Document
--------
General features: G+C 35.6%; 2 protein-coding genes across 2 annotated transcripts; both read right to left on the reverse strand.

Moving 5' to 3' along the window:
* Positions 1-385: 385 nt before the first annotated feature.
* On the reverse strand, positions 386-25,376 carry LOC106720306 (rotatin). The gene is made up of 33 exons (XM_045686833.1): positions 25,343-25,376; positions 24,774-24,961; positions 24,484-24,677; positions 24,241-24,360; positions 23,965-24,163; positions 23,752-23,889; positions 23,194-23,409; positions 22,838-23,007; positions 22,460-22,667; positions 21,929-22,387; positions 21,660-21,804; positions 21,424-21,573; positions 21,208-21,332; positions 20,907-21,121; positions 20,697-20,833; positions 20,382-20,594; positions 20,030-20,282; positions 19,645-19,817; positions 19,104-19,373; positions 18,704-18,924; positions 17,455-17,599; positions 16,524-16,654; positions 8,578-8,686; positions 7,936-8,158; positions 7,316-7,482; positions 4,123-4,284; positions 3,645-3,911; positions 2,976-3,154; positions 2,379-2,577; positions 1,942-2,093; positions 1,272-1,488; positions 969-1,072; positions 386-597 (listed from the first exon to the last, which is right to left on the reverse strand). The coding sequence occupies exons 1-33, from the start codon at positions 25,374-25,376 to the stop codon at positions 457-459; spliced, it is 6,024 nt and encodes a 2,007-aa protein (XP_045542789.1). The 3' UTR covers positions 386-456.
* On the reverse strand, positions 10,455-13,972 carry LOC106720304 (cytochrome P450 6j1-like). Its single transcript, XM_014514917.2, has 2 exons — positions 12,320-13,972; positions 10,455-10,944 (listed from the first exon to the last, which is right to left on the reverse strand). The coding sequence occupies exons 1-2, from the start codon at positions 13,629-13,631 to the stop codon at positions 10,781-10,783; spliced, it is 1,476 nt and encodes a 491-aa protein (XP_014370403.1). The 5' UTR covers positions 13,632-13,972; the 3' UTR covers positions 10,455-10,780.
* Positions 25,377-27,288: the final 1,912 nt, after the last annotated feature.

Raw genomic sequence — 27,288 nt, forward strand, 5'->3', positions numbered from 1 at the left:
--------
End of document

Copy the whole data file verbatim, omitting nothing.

General features: G+C 35.6%; 2 protein-coding genes across 2 annotated transcripts; both read right to left on the reverse strand.

Moving 5' to 3' along the window:
* Positions 1-385: 385 nt before the first annotated feature.
* On the reverse strand, positions 386-25,376 carry LOC106720306 (rotatin). The gene is made up of 33 exons (XM_045686833.1): positions 25,343-25,376; positions 24,774-24,961; positions 24,484-24,677; positions 24,241-24,360; positions 23,965-24,163; positions 23,752-23,889; positions 23,194-23,409; positions 22,838-23,007; positions 22,460-22,667; positions 21,929-22,387; positions 21,660-21,804; positions 21,424-21,573; positions 21,208-21,332; positions 20,907-21,121; positions 20,697-20,833; positions 20,382-20,594; positions 20,030-20,282; positions 19,645-19,817; positions 19,104-19,373; positions 18,704-18,924; positions 17,455-17,599; positions 16,524-16,654; positions 8,578-8,686; positions 7,936-8,158; positions 7,316-7,482; positions 4,123-4,284; positions 3,645-3,911; positions 2,976-3,154; positions 2,379-2,577; positions 1,942-2,093; positions 1,272-1,488; positions 969-1,072; positions 386-597 (listed from the first exon to the last, which is right to left on the reverse strand). The coding sequence occupies exons 1-33, from the start codon at positions 25,374-25,376 to the stop codon at positions 457-459; spliced, it is 6,024 nt and encodes a 2,007-aa protein (XP_045542789.1). The 3' UTR covers positions 386-456.
* On the reverse strand, positions 10,455-13,972 carry LOC106720304 (cytochrome P450 6j1-like). Its single transcript, XM_014514917.2, has 2 exons — positions 12,320-13,972; positions 10,455-10,944 (listed from the first exon to the last, which is right to left on the reverse strand). The coding sequence occupies exons 1-2, from the start codon at positions 13,629-13,631 to the stop codon at positions 10,781-10,783; spliced, it is 1,476 nt and encodes a 491-aa protein (XP_014370403.1). The 5' UTR covers positions 13,632-13,972; the 3' UTR covers positions 10,455-10,780.
* Positions 25,377-27,288: the final 1,912 nt, after the last annotated feature.

Raw genomic sequence — 27,288 nt, forward strand, 5'->3', positions numbered from 1 at the left: